Thanks to the 2010 Affordable Care Act, the youngest of millennials have never had to pay for medical expenses.
Before the ACA, workplace health insurance plans covered the insured’s dependents till they graduated college, leaving them to get their own insurance thereafter.
Soon as the Act was passed though, insurance providers have to cover dependents till they are 26. Given that the youngest millennials turn 24 in 2020, this cohort is yet to bear this burden.
For those of them turning 26, it is yet another milestone in their lives. One in which based on the decisions they make may positively or negatively impact on their quality of life going forward.
While most providers may let you remain covered under your parents’ insurance for a short period after your 26th birthday, there are some that are strict upholders of the Affordable Care Act.
Naturally, fending for your own on matters health insurance is a big change. You wonder if you can retain your doctors and whether you really need vision insurance. You think about premiums, co-payments, and deductibles and get lost trying to figure out which is which.
Luckily for you, Patient Advocate Foundation’s spokesperson Caitlin Donovan is a health insurance expert, and she shares her expertise with CNBC’s Annie Nova.
According to her, taking out your initial health insurance plan is not a difficult process. What it is, she says, is tedious. As such, you should accord it ample time.
It may seem obvious, but Donovan reminds us that the first step in all of this is to confirm with your parents’ provider(s) on when exactly your coverage period draws to a close.
You really should do this, as the expert says that in 30 states, there’s some type of extended coverage. In New Jersey, for example, Donovan reveals that unmarried dependent adults are allowed to remain under their parents’ insurance plan until they turn 31.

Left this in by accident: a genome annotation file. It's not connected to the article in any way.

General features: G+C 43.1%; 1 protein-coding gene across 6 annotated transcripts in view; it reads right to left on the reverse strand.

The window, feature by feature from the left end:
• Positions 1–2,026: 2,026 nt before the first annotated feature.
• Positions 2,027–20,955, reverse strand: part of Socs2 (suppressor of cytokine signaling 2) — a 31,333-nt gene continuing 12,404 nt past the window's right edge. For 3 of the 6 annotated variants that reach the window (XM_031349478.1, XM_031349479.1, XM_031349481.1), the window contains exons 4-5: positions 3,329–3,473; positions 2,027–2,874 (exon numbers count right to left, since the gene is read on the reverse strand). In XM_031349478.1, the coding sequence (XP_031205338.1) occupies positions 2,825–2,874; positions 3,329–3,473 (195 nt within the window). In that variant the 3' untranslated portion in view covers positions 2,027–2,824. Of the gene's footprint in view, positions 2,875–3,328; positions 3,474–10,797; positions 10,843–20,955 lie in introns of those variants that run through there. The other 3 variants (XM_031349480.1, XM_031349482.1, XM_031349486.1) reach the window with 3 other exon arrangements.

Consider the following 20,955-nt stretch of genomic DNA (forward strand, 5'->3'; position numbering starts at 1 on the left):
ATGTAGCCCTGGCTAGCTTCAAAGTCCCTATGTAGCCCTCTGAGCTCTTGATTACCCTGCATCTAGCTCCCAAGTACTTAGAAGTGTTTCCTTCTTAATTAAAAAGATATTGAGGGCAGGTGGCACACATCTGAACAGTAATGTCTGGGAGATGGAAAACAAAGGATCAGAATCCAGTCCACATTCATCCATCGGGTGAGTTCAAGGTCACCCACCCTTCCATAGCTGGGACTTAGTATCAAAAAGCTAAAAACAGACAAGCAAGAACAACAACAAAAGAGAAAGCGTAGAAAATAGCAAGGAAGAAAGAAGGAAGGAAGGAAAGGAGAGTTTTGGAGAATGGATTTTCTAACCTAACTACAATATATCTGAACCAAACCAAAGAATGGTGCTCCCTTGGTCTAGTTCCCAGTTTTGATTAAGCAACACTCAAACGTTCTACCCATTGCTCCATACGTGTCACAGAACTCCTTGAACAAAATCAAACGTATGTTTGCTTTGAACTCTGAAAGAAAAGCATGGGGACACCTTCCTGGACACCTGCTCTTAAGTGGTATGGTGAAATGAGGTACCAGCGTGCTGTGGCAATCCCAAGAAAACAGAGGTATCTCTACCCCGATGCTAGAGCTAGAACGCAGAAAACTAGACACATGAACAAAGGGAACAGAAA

All the same, should there be no extension in your state, that shouldn’t send you into a state of panic. Donovan explains that upon losing coverage, you trigger a qualifying event.
This means that the insurance provider at your workplace is legally required to sign you up even if they are not actively enrolling at the time.
To ensure a smooth transition though, you should notify your employer 30 days prior to the triggering of the qualifying event. You now see why it is important to know exactly when coverage via your parents’ insurance ends, don’t you?
And while the notice is largely so that your employer and insurance provider are prepared, it also works to have you ready way ahead of schedule. By issuing it, they’ll then tell you of the documentation you’ll need to be enrolled, and whether it will be online, through the phone, or via post.
According to Laurel Lucia, another health insurance expert, enrollment after a qualifying event is referred to as special enrollment. This, she says, is a time-sensitive period, and each provider sets their time limit.
Should you dilly dally and miss the deadline, you will have to wait till they get to their open enrollment period again. No one wants that, right? Get your affairs in order then.